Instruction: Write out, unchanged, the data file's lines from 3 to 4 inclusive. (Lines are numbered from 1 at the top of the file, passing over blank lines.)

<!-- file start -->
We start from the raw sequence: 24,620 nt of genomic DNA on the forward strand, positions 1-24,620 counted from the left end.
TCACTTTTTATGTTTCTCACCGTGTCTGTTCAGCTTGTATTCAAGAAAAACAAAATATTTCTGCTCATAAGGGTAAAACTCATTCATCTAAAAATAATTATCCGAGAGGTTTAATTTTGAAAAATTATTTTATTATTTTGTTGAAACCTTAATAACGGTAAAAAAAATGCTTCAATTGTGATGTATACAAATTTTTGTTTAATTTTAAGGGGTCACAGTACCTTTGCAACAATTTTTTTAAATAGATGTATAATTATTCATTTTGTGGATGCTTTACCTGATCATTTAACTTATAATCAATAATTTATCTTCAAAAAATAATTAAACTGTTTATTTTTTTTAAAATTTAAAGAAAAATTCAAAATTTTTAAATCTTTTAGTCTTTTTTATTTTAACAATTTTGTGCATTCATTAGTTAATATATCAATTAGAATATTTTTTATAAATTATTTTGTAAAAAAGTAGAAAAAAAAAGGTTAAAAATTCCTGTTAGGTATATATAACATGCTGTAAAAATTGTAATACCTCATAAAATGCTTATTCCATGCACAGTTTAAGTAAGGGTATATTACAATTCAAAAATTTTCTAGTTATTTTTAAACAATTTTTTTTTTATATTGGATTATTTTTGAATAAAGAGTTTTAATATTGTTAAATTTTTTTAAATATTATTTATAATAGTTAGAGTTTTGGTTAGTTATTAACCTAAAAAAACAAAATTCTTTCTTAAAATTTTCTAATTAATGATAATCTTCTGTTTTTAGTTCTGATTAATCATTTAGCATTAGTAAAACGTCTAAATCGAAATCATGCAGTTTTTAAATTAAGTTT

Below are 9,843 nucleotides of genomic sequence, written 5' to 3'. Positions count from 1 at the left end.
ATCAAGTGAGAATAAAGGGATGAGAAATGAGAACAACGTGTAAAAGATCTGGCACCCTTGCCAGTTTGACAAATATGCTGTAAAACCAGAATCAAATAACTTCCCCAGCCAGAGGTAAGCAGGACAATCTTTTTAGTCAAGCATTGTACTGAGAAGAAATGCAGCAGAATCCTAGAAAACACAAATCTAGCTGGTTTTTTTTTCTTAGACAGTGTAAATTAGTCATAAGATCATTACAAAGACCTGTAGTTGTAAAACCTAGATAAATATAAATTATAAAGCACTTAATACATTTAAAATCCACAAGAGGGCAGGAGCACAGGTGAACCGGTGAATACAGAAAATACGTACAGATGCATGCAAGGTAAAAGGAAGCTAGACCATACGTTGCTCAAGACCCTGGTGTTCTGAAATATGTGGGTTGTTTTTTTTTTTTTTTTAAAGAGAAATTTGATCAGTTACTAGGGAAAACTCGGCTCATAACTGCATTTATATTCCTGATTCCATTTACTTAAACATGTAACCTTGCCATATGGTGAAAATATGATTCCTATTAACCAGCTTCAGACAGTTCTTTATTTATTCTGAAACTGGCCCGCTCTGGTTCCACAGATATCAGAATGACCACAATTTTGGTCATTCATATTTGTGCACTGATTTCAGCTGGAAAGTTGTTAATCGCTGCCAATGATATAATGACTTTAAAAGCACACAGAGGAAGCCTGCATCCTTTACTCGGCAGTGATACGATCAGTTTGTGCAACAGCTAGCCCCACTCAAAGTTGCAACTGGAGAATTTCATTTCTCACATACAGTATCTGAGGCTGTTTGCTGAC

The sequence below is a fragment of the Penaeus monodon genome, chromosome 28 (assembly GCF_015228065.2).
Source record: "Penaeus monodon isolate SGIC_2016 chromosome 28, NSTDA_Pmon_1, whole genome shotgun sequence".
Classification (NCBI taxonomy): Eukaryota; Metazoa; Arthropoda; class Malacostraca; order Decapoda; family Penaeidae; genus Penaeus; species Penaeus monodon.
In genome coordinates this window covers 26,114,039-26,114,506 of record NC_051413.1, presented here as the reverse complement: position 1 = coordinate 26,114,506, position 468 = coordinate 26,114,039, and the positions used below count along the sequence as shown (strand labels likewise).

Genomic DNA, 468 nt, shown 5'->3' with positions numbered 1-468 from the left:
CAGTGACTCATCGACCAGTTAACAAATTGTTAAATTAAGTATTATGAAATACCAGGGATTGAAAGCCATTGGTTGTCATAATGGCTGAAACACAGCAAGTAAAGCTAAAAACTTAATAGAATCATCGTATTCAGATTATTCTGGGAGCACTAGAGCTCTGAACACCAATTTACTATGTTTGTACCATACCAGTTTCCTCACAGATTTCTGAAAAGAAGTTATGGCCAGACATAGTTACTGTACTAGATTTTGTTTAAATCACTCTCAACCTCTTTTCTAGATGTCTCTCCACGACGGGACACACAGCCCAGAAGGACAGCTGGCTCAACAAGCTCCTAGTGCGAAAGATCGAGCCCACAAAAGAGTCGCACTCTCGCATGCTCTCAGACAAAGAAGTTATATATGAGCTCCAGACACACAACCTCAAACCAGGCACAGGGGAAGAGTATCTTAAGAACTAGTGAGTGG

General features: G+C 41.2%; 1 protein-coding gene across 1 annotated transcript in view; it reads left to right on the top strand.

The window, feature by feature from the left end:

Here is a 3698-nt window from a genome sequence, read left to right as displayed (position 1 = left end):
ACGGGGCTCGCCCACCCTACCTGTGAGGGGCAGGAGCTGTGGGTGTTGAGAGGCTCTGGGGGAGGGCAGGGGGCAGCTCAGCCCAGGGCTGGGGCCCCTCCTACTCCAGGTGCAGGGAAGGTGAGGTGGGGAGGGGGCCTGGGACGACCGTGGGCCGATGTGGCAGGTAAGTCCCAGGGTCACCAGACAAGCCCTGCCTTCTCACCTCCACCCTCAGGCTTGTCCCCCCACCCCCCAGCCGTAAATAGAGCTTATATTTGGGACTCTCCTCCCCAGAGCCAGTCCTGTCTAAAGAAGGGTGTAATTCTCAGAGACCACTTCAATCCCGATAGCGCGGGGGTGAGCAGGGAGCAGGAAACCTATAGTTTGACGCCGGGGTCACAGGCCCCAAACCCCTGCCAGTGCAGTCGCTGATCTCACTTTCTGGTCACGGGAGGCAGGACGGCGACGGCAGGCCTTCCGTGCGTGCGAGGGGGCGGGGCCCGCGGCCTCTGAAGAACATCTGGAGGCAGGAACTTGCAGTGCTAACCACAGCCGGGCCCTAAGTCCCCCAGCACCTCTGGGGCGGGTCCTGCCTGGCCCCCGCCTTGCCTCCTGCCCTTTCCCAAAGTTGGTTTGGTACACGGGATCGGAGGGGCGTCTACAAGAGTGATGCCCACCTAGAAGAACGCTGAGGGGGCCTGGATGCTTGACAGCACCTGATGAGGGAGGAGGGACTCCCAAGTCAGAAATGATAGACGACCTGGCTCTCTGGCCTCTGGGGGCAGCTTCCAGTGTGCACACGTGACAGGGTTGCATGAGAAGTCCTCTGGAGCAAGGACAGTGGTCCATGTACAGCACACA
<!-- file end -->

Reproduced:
Below are 9,843 nucleotides of genomic sequence, written 5' to 3'. Positions count from 1 at the left end.
ATCAAGTGAGAATAAAGGGATGAGAAATGAGAACAACGTGTAAAAGATCTGGCACCCTTGCCAGTTTGACAAATATGCTGTAAAACCAGAATCAAATAACTTCCCCAGCCAGAGGTAAGCAGGACAATCTTTTTAGTCAAGCATTGTACTGAGAAGAAATGCAGCAGAATCCTAGAAAACACAAATCTAGCTGGTTTTTTTTTCTTAGACAGTGTAAATTAGTCATAAGATCATTACAAAGACCTGTAGTTGTAAAACCTAGATAAATATAAATTATAAAGCACTTAATACATTTAAAATCCACAAGAGGGCAGGAGCACAGGTGAACCGGTGAATACAGAAAATACGTACAGATGCATGCAAGGTAAAAGGAAGCTAGACCATACGTTGCTCAAGACCCTGGTGTTCTGAAATATGTGGGTTGTTTTTTTTTTTTTTTTAAAGAGAAATTTGATCAGTTACTAGGGAAAACTCGGCTCATAACTGCATTTATATTCCTGATTCCATTTACTTAAACATGTAACCTTGCCATATGGTGAAAATATGATTCCTATTAACCAGCTTCAGACAGTTCTTTATTTATTCTGAAACTGGCCCGCTCTGGTTCCACAGATATCAGAATGACCACAATTTTGGTCATTCATATTTGTGCACTGATTTCAGCTGGAAAGTTGTTAATCGCTGCCAATGATATAATGACTTTAAAAGCACACAGAGGAAGCCTGCATCCTTTACTCGGCAGTGATACGATCAGTTTGTGCAACAGCTAGCCCCACTCAAAGTTGCAACTGGAGAATTTCATTTCTCACATACAGTATCTGAGGCTGTTTGCTGAC